One surprise from Census 2010 was the skewed distribution of household growth by age. Except for a small increase in millennial renters, virtually all of the 11 million unit household growth from 2000 to 2010 took place among baby boomer and older households. Towards the end of the decade leading up to the Census, millennials sharply slowed their rate of household formation. Adverse economic conditions meant that millions of them just remained living with their parents.
Therefore, we expect big changes in the age distribution of households over the next 10 years as leading-edge boomers become senior citizens and millennials form new families or other types of households in large numbers. The 2010 Census found that the millennials, who will form those households, number 84.7 million compared to 81.5 million baby boomers. Every year from now on, Census Bureau estimates will find slightly fewer baby boomers due to mortality, but likely more millennials, due to immigration.
The 2010 Census found that the millennial households (those 23.5 million under age 35) plus the Gen X households (the 21.3 million ages 35 to 44) together number 44.6 million and represent 38% of all 116.7 million U.S. households. However, they don't yet outnumber baby- boomer households, who at 46.2 million constitute 40% of all US households. Households of today's senior citizens age 65 or older number just 25.8 million, or 22 % of the total.
The lingering effects of the housing bust and widespread foreclosures can be seen in the fact that renters increased faster than homeowners in every cohort of the age distribution.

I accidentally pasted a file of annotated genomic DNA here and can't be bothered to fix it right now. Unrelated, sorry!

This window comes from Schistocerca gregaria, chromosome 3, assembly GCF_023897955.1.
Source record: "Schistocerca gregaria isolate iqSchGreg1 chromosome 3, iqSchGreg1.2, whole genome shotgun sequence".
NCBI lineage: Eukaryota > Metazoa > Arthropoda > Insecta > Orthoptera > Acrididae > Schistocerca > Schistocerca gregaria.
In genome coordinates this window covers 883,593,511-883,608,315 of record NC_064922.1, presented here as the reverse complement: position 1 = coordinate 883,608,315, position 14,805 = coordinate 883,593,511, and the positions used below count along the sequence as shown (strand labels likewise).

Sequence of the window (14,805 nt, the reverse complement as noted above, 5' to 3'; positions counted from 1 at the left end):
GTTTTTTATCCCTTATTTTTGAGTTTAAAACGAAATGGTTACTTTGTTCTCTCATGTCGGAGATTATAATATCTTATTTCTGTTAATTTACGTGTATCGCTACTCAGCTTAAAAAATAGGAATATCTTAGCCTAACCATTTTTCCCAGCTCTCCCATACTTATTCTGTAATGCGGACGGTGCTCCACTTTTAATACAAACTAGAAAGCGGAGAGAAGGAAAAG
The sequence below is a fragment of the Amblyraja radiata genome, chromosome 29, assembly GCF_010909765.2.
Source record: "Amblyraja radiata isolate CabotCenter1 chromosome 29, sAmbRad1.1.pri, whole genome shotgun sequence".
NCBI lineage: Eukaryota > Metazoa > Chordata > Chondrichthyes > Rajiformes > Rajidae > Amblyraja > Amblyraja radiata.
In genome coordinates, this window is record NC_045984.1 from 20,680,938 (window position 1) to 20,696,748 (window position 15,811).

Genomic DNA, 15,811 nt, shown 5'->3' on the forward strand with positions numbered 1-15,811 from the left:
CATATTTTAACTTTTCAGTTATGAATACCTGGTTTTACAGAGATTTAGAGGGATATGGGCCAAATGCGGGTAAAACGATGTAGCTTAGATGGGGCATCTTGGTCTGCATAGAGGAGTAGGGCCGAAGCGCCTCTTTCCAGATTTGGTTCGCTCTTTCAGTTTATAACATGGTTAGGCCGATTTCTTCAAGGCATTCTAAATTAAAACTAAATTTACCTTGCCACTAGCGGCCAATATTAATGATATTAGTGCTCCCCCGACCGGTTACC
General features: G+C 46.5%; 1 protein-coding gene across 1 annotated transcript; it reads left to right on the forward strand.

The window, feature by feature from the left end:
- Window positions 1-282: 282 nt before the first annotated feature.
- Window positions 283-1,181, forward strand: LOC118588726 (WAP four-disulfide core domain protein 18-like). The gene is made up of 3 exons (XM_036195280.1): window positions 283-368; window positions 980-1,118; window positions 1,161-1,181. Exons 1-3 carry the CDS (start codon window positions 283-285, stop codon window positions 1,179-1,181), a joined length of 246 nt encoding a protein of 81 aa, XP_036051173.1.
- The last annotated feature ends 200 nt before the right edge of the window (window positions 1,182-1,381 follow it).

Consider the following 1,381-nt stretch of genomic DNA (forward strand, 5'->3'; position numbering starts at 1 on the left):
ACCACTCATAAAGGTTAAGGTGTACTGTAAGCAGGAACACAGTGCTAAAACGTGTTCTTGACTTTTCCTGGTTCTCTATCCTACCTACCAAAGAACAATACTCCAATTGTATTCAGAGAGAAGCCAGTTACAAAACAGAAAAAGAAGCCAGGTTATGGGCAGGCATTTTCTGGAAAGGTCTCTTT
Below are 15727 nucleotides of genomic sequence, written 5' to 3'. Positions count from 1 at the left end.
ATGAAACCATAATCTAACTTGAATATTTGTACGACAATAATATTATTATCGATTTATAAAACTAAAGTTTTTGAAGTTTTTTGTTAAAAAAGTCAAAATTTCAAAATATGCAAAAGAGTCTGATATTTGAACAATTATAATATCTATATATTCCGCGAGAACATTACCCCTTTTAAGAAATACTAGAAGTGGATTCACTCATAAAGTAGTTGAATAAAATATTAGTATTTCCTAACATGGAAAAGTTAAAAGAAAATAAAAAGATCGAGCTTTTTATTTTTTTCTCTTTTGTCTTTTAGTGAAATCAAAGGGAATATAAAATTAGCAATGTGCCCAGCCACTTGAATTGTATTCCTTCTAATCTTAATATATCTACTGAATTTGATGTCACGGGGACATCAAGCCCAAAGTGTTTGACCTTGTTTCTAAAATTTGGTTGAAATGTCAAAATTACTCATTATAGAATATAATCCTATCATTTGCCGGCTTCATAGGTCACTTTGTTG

Looking at the chart of owner and renter growth by age tells us three things.
First, millennials will soon start forming households. They have to because, sooner or later, with very few exceptions, young adults must leave their parents' home. That will reverse the declining number of households under age 45 and possibly revive the ailing housing market.
Second, the most rapid growth of households from now until 2020 will happen as baby boomers age into their late sixties and early seventies. As a result the age cohort 65 to 74 years old will probably grow at least 5% per year. If large numbers of those leading-edge boomers decide to sell their home and downsize to a smaller one, or if more decide to buy a second home someplace, the impact on the housing market would be substantial.
Third, this decade will certainly be another one of double-digit growth in households ages 75 or older. This suggests there will be continually rising demand for senior housing of one kind or another, including continuing-care retirement communities. Since fewer of these seniors will be driving, taxi or van services will flourish along with home care and home-maintenance firms.